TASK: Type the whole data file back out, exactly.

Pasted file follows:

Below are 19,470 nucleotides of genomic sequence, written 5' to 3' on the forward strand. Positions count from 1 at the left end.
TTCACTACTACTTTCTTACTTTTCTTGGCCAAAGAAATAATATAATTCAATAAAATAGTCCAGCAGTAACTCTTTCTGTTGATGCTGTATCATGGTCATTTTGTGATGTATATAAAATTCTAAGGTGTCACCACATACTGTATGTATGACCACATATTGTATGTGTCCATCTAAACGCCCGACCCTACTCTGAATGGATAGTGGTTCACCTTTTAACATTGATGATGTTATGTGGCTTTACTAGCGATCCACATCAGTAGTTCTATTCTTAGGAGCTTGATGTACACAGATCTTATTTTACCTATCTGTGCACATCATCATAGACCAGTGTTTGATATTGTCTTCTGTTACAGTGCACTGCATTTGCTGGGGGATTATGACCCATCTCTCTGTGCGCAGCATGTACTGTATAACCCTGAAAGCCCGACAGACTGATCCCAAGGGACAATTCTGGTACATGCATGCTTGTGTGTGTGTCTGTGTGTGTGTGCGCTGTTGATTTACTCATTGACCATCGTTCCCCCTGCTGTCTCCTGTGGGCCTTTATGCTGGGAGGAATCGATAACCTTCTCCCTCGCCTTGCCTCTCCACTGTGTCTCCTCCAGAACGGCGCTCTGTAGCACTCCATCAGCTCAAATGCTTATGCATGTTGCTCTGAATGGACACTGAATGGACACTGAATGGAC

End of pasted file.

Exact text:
Below are 19,470 nucleotides of genomic sequence, written 5' to 3' on the forward strand. Positions count from 1 at the left end.
TTCACTACTACTTTCTTACTTTTCTTGGCCAAAGAAATAATATAATTCAATAAAATAGTCCAGCAGTAACTCTTTCTGTTGATGCTGTATCATGGTCATTTTGTGATGTATATAAAATTCTAAGGTGTCACCACATACTGTATGTATGACCACATATTGTATGTGTCCATCTAAACGCCCGACCCTACTCTGAATGGATAGTGGTTCACCTTTTAACATTGATGATGTTATGTGGCTTTACTAGCGATCCACATCAGTAGTTCTATTCTTAGGAGCTTGATGTACACAGATCTTATTTTACCTATCTGTGCACATCATCATAGACCAGTGTTTGATATTGTCTTCTGTTACAGTGCACTGCATTTGCTGGGGGATTATGACCCATCTCTCTGTGCGCAGCATGTACTGTATAACCCTGAAAGCCCGACAGACTGATCCCAAGGGACAATTCTGGTACATGCATGCTTGTGTGTGTGTCTGTGTGTGTGTGCGCTGTTGATTTACTCATTGACCATCGTTCCCCCTGCTGTCTCCTGTGGGCCTTTATGCTGGGAGGAATCGATAACCTTCTCCCTCGCCTTGCCTCTCCACTGTGTCTCCTCCAGAACGGCGCTCTGTAGCACTCCATCAGCTCAAATGCTTATGCATGTTGCTCTGAATGGACACTGAATGGACACTGAATGGAC